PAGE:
- MATERIALS NEEDED -
50 OHM COAX
6 FEET OF 75 OHM COAX
40 FEET OF WIRE
To calculate the length of wire needed for a Full Wave 11 Meter Loop Antenna, we divide 1005 by Frequency in Mhz, giving us the length in feet. i.e. 27.555 Mhz - 1005 / 27.555 = 36.47 feet.
THE LENGTH OF THE WIRE LOOP IS 36 FEET, 6 INCHES
Install a matching section of RG-59 (75 ohm) coax between the loop and the RG-58 (50 ohm) coax. The length of the matching section will be a quarter wavelength of the operating frequency or 246 divided by frequency. In this case it's 246 / 27.555 = 8.93 feet. Next we need to calculate the "velocity factor" of the piece of 75 ohm coax. Most 75 ohm RG-59U coax has a velocity factor of .66. We take that 8.93 feet and multiply by .66, giving us 5.89. Or 5 feet 10 inches.
THE MATCHING SECTION OF RG-59U COAX IS 5 FEET, 10 INCHES
PUTTING IT TOGETHER
Attach the loop wire to the 75 ohm coax. Solder one end of the loop to the outer shield of the coax. Solder the other end of the loop to the center conductor of the coax. Insulate these connections to prevent them from touching.
Attach the other end of the 75 ohm coax to the 50 ohm coax that goes to your radio. The 50 ohm coaxial cable can be any length needed to reach the CB radio.
Hang the loop horizontally between some structures. It will work fine as a square, odd shaped rectangle or even a triangle.
Make sure the wire used for the loop is hanging in free air, insulted from everything except the string it is hanging on. Mount the loop away from metal objects.
NEVER INSTALL AN ANTENNA NEAR POWER LINES!
I used 28 gauge wire for the loop and 15 pound fishing line to hang to loop between 2 trees and one side of my house. It was virtually invisible.
I seem to remember a textbook suggesting that a full wave loop should be at least one wavelength above the ground. (27Mhz = 36 feet) However, you will be impressed by the DX performance of this antenna if you are only able to hang it 10-20 feet above the ground.
THE 11 METER FULL WAVE HORIZONTAL LOOP IS A DX ONLY ANTENNA
The local transmit and receive performance of the full wave loop antenna is very poor. The local noise floor of the antenna is so low, it nearly sounds as if the antenna is unplugged.
When 'skip' / DX conditions are present the antenna comes alive with strong signals, without the pops, squeaks and high noise floor associated with a vertical antenna.
The nature of the horizontal loop antenna on 11 meters transforms the entire listening experience, making CB radio sound more like a military aircraft / shortwave radio like application. It's lack of static and other unwanted noise drastically improves the audio fidelity of all DX stations. Weaker DX stations sound much more more clear, simply because the noise floor is very quiet.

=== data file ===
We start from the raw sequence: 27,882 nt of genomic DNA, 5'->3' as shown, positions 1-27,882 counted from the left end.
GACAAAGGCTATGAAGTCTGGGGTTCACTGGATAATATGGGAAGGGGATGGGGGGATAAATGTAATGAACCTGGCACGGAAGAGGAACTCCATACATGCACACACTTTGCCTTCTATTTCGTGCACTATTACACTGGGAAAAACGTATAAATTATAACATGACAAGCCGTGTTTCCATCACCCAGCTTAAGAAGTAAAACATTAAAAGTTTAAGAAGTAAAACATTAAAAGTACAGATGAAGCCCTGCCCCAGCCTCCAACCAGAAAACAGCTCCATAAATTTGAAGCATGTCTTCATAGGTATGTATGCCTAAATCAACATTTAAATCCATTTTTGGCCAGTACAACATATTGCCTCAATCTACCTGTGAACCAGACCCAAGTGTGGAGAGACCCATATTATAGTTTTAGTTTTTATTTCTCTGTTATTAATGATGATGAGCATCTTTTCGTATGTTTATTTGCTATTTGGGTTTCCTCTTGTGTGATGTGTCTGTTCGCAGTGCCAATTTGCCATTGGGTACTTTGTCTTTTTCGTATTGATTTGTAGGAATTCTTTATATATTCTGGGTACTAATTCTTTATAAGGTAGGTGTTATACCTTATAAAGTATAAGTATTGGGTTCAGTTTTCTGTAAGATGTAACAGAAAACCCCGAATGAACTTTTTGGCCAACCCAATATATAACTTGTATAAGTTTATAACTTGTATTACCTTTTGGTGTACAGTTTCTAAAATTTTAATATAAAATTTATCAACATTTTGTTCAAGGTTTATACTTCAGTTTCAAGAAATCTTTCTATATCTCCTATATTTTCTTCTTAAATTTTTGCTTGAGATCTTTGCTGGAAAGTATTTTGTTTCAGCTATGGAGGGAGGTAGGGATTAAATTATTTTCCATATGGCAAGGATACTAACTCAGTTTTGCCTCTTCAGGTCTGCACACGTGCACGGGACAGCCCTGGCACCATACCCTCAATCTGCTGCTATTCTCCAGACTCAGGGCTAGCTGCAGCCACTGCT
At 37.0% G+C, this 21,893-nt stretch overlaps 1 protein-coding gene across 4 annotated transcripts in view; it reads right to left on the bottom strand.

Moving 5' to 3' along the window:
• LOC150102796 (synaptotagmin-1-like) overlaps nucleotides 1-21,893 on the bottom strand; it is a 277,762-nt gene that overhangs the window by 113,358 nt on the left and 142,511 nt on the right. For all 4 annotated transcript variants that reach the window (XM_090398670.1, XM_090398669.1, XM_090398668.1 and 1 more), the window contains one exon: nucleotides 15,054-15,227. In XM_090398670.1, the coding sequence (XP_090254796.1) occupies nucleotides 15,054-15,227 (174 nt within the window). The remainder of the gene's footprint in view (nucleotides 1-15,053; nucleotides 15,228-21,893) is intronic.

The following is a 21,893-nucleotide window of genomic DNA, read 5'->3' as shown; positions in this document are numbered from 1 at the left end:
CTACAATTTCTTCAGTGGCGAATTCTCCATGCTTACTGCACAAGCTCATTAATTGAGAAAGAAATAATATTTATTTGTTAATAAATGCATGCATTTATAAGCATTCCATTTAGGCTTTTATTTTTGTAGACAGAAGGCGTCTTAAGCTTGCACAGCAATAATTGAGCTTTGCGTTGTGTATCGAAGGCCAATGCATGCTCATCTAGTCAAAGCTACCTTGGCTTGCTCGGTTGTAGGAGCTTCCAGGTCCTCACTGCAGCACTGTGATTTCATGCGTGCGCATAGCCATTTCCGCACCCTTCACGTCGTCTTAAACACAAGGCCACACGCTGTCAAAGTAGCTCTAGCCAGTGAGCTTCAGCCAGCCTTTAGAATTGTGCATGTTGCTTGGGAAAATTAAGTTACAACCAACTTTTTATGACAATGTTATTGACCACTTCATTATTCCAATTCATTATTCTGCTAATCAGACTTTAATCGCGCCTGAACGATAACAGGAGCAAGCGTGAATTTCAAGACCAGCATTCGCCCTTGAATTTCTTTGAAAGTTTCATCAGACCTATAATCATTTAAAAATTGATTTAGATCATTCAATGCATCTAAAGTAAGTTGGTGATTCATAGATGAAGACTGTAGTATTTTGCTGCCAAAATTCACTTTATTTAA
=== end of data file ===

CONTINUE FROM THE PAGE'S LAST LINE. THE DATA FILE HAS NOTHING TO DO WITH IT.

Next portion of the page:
One of the most interesting aspects of the full wave horizontal loop antenna is it's surreal sounding 5,000+ mile noise floor. For example, when vertical antenna reception produces an S3 noise floor with seemingly no DX activity, the loop antenna produces a much lower S1 noise floor, allowing you to hear faint voices from stations that are thousands of miles away.
FULL WAVE HORIZONTAL LOOP VS ANTRON 99
Antron 99 at 30 feet vs full wave horizontal loop at 15 feet. I simply connected both antennas to an antenna switch-box and switched antennas when comparing DX signals.
During instances of short DX, (less than 2000 miles) the performance between the two antennas was fairly equal. Both antennas would show the occasional advantage over the other.
During instances of long DX, (2000+ miles) the full wave loop made the Antron 99 seem like a 'rubber ducky' antenna. Hawaii and Australia were booming in to the loop with S9 signals, while the same signals were often caught in the high noise floor of the Antron 99.
The loop was the overall winner, specifically because it's signal to noise ratio was always better. For example, if the loop receives a signal at S5, the audio sounds very clear, because the noise floor beneath the signal is only S1. If the Antron 99 receives the same signal at S6, the signal can be hard to copy, because the noise floor beneath the signal is S5.
With the above stated, signal to noise ratio trumps overall signal strength. The better the signal to noise ratio, the more pleasurable the listening experience.
The full wave 11 meter loop antenna is quite broadband. Low SWR from 26 - 28.5 MHz
Back when the last DX cycle was on it's way out, I used this loop to make contacts to Australia, Hawaii, Europe etc. (12 watts SSB)
HORIZONTAL LOOP = POWERFUL INTERFERENCE FILTER
Severe power line noise and other local interference destroys the listening experience. The full wave horizontal loop is very resistant to this type of interference, as well as 'vertical noise' and 'local noise' in general.
The full wave horizontal loop is a great long DX antenna, with good short DX performance.
EVERY HORIZONTAL LOOP ANTENNA IS COMING DOWN SOONER OR LATER
Over the years many of us have learned the hard way, when you install a big loop as if it's never coming down, it will severely damage the antenna and / or mounting points when it inevitably comes down. Wet snow, ice, falling branches etc will bring a loop down, no matter how tough you make it. The tougher you make it, the more ice it gathers.
Thus why I deem it logical to install the antenna in a 'set to fail' manner. Place a weak link in the relative chain of each mounting point, allowing the antenna to fall down in an undamaged state. For example, a piece of sewing yarn will break before 18 gauge wire. When the yarn breaks, simply replace it and hang it back up.
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